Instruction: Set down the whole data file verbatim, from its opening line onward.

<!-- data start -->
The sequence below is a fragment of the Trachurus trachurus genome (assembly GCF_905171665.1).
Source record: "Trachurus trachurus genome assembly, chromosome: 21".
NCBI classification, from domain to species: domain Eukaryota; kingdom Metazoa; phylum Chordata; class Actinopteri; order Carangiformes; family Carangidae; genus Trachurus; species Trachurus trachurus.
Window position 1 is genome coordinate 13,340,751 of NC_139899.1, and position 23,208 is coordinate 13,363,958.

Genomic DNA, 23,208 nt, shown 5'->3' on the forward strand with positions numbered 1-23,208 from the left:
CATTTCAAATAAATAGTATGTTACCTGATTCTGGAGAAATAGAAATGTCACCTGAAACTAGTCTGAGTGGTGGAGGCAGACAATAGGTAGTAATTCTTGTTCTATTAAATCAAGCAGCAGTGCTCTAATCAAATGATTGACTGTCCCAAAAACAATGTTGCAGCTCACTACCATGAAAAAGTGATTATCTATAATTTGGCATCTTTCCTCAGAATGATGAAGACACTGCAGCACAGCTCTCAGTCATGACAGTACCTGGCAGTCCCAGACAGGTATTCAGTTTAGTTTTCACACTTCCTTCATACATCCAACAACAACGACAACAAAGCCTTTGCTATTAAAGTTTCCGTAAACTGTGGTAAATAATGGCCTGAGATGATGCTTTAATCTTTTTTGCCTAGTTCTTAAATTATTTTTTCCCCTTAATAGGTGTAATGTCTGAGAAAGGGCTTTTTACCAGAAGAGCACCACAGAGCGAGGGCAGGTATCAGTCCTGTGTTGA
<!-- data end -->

The sequence below is a fragment of the Trachurus trachurus genome (assembly GCF_905171665.1).
Source record: "Trachurus trachurus genome assembly, chromosome: 21".
NCBI classification, from domain to species: domain Eukaryota; kingdom Metazoa; phylum Chordata; class Actinopteri; order Carangiformes; family Carangidae; genus Trachurus; species Trachurus trachurus.
Window position 1 is genome coordinate 13,340,751 of NC_139899.1, and position 23,208 is coordinate 13,363,958.

Genomic DNA, 23,208 nt, shown 5'->3' on the forward strand with positions numbered 1-23,208 from the left:
CATTTCAAATAAATAGTATGTTACCTGATTCTGGAGAAATAGAAATGTCACCTGAAACTAGTCTGAGTGGTGGAGGCAGACAATAGGTAGTAATTCTTGTTCTATTAAATCAAGCAGCAGTGCTCTAATCAAATGATTGACTGTCCCAAAAACAATGTTGCAGCTCACTACCATGAAAAAGTGATTATCTATAATTTGGCATCTTTCCTCAGAATGATGAAGACACTGCAGCACAGCTCTCAGTCATGACAGTACCTGGCAGTCCCAGACAGGTATTCAGTTTAGTTTTCACACTTCCTTCATACATCCAACAACAACGACAACAAAGCCTTTGCTATTAAAGTTTCCGTAAACTGTGGTAAATAATGGCCTGAGATGATGCTTTAATCTTTTTTGCCTAGTTCTTAAATTATTTTTTCCCCTTAATAGGTGTAATGTCTGAGAAAGGGCTTTTTACCAGAAGAGCACCACAGAGCGAGGGCAGGTATCAGTCCTGTGTTGA